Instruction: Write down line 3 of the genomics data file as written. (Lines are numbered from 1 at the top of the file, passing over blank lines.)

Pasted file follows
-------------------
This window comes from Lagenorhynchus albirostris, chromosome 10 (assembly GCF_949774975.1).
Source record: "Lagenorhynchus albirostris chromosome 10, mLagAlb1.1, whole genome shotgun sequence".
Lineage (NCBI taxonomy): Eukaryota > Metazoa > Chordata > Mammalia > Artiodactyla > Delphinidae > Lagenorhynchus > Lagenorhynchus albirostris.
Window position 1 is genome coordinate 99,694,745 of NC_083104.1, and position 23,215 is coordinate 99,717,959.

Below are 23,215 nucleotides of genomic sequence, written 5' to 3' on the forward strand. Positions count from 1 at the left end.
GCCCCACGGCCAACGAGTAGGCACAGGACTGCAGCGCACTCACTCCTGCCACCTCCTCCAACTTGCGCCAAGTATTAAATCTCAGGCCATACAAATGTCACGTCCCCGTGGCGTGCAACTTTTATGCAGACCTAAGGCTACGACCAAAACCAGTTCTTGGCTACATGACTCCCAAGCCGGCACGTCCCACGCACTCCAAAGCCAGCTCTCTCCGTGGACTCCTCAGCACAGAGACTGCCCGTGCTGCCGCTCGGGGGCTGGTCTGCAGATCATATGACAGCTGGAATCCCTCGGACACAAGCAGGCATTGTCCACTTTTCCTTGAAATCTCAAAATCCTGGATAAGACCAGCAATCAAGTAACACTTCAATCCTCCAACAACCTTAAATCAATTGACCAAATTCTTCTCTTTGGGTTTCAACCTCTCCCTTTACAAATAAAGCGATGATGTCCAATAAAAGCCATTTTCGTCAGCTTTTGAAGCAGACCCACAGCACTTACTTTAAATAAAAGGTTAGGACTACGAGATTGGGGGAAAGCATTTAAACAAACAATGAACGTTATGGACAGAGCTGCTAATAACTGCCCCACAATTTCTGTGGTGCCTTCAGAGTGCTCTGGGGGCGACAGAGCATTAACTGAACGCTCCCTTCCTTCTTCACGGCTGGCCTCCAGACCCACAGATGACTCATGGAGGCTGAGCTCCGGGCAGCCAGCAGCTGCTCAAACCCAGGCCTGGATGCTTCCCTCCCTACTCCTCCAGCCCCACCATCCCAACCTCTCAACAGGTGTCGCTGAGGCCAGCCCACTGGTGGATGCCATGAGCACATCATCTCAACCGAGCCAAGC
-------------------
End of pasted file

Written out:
Lineage (NCBI taxonomy): Eukaryota > Metazoa > Chordata > Mammalia > Artiodactyla > Delphinidae > Lagenorhynchus > Lagenorhynchus albirostris.